Faucaria felina

This succulent from South Africa is a particular favorite of mine. The leaves are tightly-packed in rosettes, meaning they grow in a circular formation, and have an unusual texture that resembles pebbles or rocks. It’s one of those must-have succulents for any collection.

This species has very short spines on its leaves that help it retain water, making it an excellent choice for indoor plantings where watering is less than ideal. Faucaria felina grows best when it receives bright light but not direct sunlight.

During the winter months, you can move your Faucaria felina to a cooler spot with reduced light until spring returns. Keep your plant moist during these winter months to ensure survival through spring. Faucaria felina Pebbled Tiger Jaws makes an excellent addition to any succulent collection!

Aloe Hawthoroides

Aloe Hawthoroides

Aloe is a perennial succulent that can grow up to 15 inches high. It thrives in areas of full sun, but it also does well in partially shaded locations. Aloe hawthoides is easy to propagate and adapt well to cultivation. The flowers bloom in late winter or early spring, producing gorgeous red and yellow blooms.

Propagation can be done easily by carefully removing a leaf from its parent plant and replanting it into sandy soil where it will develop roots quickly. This type of aloe is native to South Africa.

Haworthia cuspidata variegata “Star Window Plant”

Haworthia Cuspidata Variegata

Few succulent plants are as interesting as those of Haworthia. The most common variety is Haworthia arachnoide, otherwise known as zebra plant, which has a white stripe running down its leaves.

But less common varieties include green and variegated ones like Haworthia cuspidata variegata, or jointed plant, which divides into long tubes that resemble fingers separated by joints. This succulent also comes in green forms. They’re all easy to grow and can be propagated from leaf cuttings.

They’re great for beginners who want to try their hand at growing succulents but don’t have much experience with them yet.

When succulent gardeners think about Haworthia, they usually start dreaming about Haworthia fasciata. But other species are equally nice and easy to care for. One of them is Haworthia cuspidata variegata, also known as Star Window Plant. This plant is a slow grower with thick branches and vivid white lines on its leaves.

The variety of Haworthia cuspidata variegata with golden-edged leaves is even more beautiful! It’s one of those plants that look like ornaments in your home. If you want to give it away as a gift, be sure to find out if your recipient has an east window where it can receive lots of light during wintertime. It’s not hardy enough for outdoor use in cold climates.

Baby Toes “Fenestraria rhopalophylla”

Baby Toes

Also known as a living stone, Baby Toes are adorable little succulent plants with white polka dots and huge, fern-like leaves. They can be grown indoors or outdoors, but they do best in sandy soil that’s slightly acidic.

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They grow slowly during their first year of life, but once they get going they can reach heights of up to 12 inches tall! These rare succulents don’t require much attention, just some water every few weeks, but you should avoid getting them too wet because they don’t like to have their roots sitting in water for long periods of time.

Astrophytum Asterias “Sand Dollar Cactus”

Astrophytum Asterias

This cactus is native to Mexico and has light brown, elongated bodies with dimples in it’s skin. It produces a light green flower from June to August, which attracts hummingbirds. This small cactus grows up to 8 inches tall and spreads up to 6 inches across.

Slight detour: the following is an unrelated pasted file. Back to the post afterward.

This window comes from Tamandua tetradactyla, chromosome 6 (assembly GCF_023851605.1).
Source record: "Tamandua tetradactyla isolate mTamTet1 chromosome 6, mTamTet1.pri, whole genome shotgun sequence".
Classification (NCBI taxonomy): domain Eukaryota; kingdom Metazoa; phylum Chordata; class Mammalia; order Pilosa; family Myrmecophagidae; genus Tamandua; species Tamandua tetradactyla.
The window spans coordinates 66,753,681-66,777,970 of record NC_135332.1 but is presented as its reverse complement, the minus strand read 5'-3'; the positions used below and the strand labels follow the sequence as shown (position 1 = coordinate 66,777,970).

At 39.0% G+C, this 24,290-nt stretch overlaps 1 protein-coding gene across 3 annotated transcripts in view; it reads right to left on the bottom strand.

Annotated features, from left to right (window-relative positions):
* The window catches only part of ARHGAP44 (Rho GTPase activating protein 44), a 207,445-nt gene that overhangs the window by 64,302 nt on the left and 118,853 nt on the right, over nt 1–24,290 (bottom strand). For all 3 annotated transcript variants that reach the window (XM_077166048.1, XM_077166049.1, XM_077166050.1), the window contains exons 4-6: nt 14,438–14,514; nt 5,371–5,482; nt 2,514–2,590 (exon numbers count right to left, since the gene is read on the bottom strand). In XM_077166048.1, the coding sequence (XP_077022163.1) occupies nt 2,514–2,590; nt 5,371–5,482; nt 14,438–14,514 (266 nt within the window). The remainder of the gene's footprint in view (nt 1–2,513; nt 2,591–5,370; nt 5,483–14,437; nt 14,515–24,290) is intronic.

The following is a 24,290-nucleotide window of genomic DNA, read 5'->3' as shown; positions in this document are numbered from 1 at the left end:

The Sand Dollar Cactus’ main characteristic is its glassy appearance due to sand trapped in its body. This plant does well in most environments but does best in hot, dry conditions.

Echinocereus rigidissimus “Rainbow Hedgehog Cactus”

Echinocereus rigidissimus

The Echinocereus rigidissimus Rainbow Hedgehog Cactus is a spiney, compact cactus that grows to a height of 10 cm. The red and white spines are fascinating with their appearance like wool and make it unique among other cacti. It has thick stems that have rings on them when they get old.

They grow in sprawling masses and is able to bloom between May through July, producing flowers in dense clusters of around 3 inches across. Its flower color varies from pinkish-red to purple-red. This plant can be propagated by cuttings or seeds.

Aloe helenae “Vahondrandra”

This type of succulent is a beauty. It grows up to four feet tall and wide. It has thick leaves that are green on top and red on the bottom. The shape of its flowers resembles peonies and they can be white, yellow, or pink in color. The petals are papery and furl at night, protecting them from unwanted insects.

Aloe helenae Vahondrandra grows best in well-drained soil with high humidity. They should be watered once every seven days during their growing season. They prefer full sun but will tolerate partial shade as long as it’s not too dark.

These plants are native to Madagascar and have been popular for more than 100 years. They make excellent additions to any garden where you want an exotic plant with unique coloring.

Ariocarpus bravaoanus

Ariocarpus bravoanus

Ariocarpus bravoanus is an uncommon species of Ariocarpus and native to Mexico. It has tall, dense, symmetrical rosettes of triangular fleshy leaves. The color of its leaves ranges from bright green in full sun, to yellowish-green in low light conditions.

Its flowers are small, white, and have a very sweet fragrance. They are borne on a branched inflorescence that emerges from between two leaf joints. This plant needs excellent drainage as it does not tolerate standing water well at all.

The best way to propagate these plants is by seed or cuttings, which can be rooted in any standard potting mix with perlite or sand added for drainage. This species requires little care once established and makes a great addition to any collection of unusual succulent plants!

Fouquieria fasciculata “White Ocotillo”

Fouquieria fasciculata - White Ocotillo